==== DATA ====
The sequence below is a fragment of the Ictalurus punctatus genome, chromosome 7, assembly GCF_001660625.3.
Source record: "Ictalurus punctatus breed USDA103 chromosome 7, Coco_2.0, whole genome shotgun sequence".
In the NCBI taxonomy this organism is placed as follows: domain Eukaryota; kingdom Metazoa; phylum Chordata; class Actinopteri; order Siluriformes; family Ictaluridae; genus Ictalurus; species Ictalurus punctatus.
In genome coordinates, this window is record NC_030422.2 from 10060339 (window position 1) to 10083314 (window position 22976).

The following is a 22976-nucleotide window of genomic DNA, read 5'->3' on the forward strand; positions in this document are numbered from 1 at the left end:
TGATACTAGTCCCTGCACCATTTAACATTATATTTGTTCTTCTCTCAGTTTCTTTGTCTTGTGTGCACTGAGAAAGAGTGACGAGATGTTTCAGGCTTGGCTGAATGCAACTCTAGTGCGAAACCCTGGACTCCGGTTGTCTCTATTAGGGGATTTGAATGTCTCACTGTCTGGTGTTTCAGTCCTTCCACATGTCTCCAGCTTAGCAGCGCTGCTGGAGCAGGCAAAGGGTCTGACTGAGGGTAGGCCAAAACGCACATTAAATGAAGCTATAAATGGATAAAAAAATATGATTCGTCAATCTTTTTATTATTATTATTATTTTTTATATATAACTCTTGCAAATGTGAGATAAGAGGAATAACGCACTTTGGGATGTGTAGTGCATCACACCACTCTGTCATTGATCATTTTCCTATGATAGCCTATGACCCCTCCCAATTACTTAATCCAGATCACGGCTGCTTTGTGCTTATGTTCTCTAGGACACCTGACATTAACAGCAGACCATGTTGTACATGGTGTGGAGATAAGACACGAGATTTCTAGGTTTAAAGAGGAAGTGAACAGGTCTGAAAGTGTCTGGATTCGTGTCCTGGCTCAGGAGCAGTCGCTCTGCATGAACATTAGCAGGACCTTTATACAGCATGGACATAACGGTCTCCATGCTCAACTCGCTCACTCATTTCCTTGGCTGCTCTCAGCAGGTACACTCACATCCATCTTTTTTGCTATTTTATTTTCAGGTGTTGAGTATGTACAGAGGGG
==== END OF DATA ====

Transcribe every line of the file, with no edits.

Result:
The sequence below is a fragment of the Ictalurus punctatus genome, chromosome 7, assembly GCF_001660625.3.
Source record: "Ictalurus punctatus breed USDA103 chromosome 7, Coco_2.0, whole genome shotgun sequence".
In the NCBI taxonomy this organism is placed as follows: domain Eukaryota; kingdom Metazoa; phylum Chordata; class Actinopteri; order Siluriformes; family Ictaluridae; genus Ictalurus; species Ictalurus punctatus.
In genome coordinates, this window is record NC_030422.2 from 10060339 (window position 1) to 10083314 (window position 22976).

The following is a 22976-nucleotide window of genomic DNA, read 5'->3' on the forward strand; positions in this document are numbered from 1 at the left end:
TGATACTAGTCCCTGCACCATTTAACATTATATTTGTTCTTCTCTCAGTTTCTTTGTCTTGTGTGCACTGAGAAAGAGTGACGAGATGTTTCAGGCTTGGCTGAATGCAACTCTAGTGCGAAACCCTGGACTCCGGTTGTCTCTATTAGGGGATTTGAATGTCTCACTGTCTGGTGTTTCAGTCCTTCCACATGTCTCCAGCTTAGCAGCGCTGCTGGAGCAGGCAAAGGGTCTGACTGAGGGTAGGCCAAAACGCACATTAAATGAAGCTATAAATGGATAAAAAAATATGATTCGTCAATCTTTTTATTATTATTATTATTTTTTATATATAACTCTTGCAAATGTGAGATAAGAGGAATAACGCACTTTGGGATGTGTAGTGCATCACACCACTCTGTCATTGATCATTTTCCTATGATAGCCTATGACCCCTCCCAATTACTTAATCCAGATCACGGCTGCTTTGTGCTTATGTTCTCTAGGACACCTGACATTAACAGCAGACCATGTTGTACATGGTGTGGAGATAAGACACGAGATTTCTAGGTTTAAAGAGGAAGTGAACAGGTCTGAAAGTGTCTGGATTCGTGTCCTGGCTCAGGAGCAGTCGCTCTGCATGAACATTAGCAGGACCTTTATACAGCATGGACATAACGGTCTCCATGCTCAACTCGCTCACTCATTTCCTTGGCTGCTCTCAGCAGGTACACTCACATCCATCTTTTTTGCTATTTTATTTTCAGGTGTTGAGTATGTACAGAGGGG